While this decision may result in other courts following the Ninth Circuit’s lead, insurers should carefully consider whether to apply a mental illness limitation in cases involving both physical and mental conditions – under Maurer, insurers must be able to show that, but for the mental illness, the claimant would be capable of working.

If it Floats, it May Not be a Boat – the U.S. Supreme Court Clarifies the Definition of a Vessel

January 16th, 2013

Our readers in the marine insurance industry are sure to be paying attention to Lozman v. City of Riviera Beach, Florida, an opinion issued by the U.S. Supreme Court on Tuesday.   Charles Davant, an associate in our Fort Lauderdale office who advises marine insurers and litigates cases involving various maritime and admiralty issues, has provided an analysis of the case below.

The U.S. Supreme Court settled an important conflict between the Fifth and Eleventh Circuits this week, holding a floating home, incapable of propelling itself, was not a “vessel” within the meaning of the Rules of Construction Act, 1 U.S.C. § 3.  Lozman v. City of Riviera Beach, Florida, Case No. 11-626, 23 Fla. L. Weekly Fed. S556a.  We expect this decision will have an impact, not only on individuals and their floating homes, but also on businesses that use special purpose structures in construction and other industries.  We will keep you updated as lower courts begin to digest and interpret this important decision.

In 2002, Fane Lozman bought a floating home, which “contained a sitting room, bedroom, closet bathroom and kitchen, along with a stairway leading to a second level with office space.”  Id.  “An empty bilge space underneath the main floor kept it afloat.”  Id.  Mr. Lozman moved his vessel four times in seven years, ending up at a marina owned by the City of Riviera Beach, Fla.  Id.  After failing to pay dockage fees and damages for trespass, the city invoked admiralty jurisdiction and sought a maritime lien on the vessel pursuant to the Federal Maritime Lien Act, 46 U.S.C. § 31342.  The lower courts allowed the city to maintain the maritime lien finding the home was “capable” of movement over water and the owner’s intent was to remain moored at the city’s marina indefinitely.  Id.  The U.S. Supreme Court reversed.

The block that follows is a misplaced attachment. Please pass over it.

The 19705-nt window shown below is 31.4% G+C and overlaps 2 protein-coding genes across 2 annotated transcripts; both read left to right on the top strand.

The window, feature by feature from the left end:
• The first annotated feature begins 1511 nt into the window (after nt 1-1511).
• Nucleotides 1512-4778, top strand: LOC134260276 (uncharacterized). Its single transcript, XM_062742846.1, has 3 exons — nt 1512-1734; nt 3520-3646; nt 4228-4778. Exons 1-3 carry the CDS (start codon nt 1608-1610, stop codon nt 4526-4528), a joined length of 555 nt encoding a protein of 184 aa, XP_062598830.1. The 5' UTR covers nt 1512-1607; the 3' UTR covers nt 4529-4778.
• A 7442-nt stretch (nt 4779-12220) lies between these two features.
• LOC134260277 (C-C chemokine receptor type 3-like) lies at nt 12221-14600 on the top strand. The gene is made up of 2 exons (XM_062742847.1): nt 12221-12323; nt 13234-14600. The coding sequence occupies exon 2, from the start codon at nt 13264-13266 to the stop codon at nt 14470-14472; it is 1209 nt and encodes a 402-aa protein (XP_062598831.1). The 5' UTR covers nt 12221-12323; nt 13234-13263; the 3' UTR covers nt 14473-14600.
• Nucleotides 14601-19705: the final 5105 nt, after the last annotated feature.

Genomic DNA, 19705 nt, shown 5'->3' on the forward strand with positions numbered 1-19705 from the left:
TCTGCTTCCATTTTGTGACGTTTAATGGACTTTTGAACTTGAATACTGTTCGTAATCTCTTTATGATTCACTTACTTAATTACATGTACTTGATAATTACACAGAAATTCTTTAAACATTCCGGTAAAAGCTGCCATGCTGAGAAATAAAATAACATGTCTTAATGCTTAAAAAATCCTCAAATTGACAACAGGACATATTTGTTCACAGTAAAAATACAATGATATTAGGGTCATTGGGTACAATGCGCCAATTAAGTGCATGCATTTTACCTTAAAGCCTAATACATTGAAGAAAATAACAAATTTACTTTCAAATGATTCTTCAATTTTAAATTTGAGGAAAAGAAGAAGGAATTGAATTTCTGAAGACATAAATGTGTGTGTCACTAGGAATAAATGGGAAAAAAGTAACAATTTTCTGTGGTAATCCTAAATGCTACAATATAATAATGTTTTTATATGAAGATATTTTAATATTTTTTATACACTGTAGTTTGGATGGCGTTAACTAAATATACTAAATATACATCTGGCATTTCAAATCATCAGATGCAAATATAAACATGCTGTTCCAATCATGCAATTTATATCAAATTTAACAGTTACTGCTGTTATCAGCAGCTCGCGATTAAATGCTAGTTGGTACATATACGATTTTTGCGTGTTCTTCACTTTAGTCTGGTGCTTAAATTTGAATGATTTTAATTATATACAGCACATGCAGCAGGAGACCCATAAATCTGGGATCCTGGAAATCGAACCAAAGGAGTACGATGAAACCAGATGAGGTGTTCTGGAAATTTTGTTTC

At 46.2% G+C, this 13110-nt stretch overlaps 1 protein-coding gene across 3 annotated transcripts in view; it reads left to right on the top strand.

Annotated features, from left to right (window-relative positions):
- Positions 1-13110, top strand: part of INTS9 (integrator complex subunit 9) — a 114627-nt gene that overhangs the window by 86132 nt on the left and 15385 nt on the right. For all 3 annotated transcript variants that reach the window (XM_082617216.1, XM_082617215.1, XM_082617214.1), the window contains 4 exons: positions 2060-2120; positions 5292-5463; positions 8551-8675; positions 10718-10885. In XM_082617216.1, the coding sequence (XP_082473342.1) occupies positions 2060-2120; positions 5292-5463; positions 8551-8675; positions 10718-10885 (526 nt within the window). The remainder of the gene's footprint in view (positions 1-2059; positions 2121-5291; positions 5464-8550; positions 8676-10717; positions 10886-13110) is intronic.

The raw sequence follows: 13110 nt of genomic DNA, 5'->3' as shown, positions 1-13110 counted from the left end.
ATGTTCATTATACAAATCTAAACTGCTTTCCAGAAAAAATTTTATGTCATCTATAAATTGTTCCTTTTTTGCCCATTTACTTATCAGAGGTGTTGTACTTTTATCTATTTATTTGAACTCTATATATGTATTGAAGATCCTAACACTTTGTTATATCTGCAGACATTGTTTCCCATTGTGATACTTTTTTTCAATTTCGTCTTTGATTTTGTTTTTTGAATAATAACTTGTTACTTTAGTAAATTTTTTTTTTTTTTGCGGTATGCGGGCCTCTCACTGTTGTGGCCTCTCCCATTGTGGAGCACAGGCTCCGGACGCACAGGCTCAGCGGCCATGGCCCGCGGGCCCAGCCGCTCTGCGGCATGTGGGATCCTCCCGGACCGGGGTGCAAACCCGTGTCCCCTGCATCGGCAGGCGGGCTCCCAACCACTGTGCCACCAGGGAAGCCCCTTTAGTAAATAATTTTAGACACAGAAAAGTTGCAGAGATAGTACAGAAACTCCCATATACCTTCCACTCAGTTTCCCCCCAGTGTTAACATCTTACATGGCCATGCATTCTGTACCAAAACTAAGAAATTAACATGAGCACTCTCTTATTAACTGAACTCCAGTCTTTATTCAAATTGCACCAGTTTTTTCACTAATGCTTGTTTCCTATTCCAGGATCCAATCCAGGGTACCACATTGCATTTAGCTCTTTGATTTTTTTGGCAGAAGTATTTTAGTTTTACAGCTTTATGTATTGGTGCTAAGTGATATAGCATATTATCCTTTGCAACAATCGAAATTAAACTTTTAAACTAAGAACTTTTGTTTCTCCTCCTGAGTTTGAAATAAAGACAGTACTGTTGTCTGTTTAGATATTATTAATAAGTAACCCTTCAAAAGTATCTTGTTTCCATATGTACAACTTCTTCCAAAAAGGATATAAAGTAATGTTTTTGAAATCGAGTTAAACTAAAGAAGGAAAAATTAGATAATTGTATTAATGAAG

In reaching its decision the Court considered the definition of a vessel within the Rules of Construction Act, to wit, that a vessel is “every description of watercraft or other artificial contrivance used, or capable of being used, as a means of transportation on water.”  Id.  The Court focused on the phrase “capable of being used…as a means of transportation on water.”  Id.  It found it must apply the definition in a practical, as opposed to theoretical, way.  Id.  Disagreeing with the Eleventh Circuit’s broad interpretation of the definition, the Court found that not every floating structure is a vessel.  Id.

In the Court’s view, a structure such as Mr. Lozman’s does not fall within the statutory definition of a vessel (thereby invoking admiralty jurisdiction) “unless a reasonable observer, looking into the home’s physical characteristics and activities, would consider it designed to a practical degree for carrying people or things over water.”  Id.  The Court’s observations of the particulars of Mr. Lozman’s floating home illustrate its general criterion: it has no rudder or other steering mechanism, it’s hull was unraked, it had a rectangular bottom just 10 inches below the water, had no capacity to generate or store electricity, its rooms looked like nonmaritime living quarters, it was equipped with French doors and ordinary windows, and was not self-propelled.  Id.  Thus, in the Court’s opinion, the characteristics of the home could not “lead a reasonable observer to consider it designed to a practical degree for transportation on water.”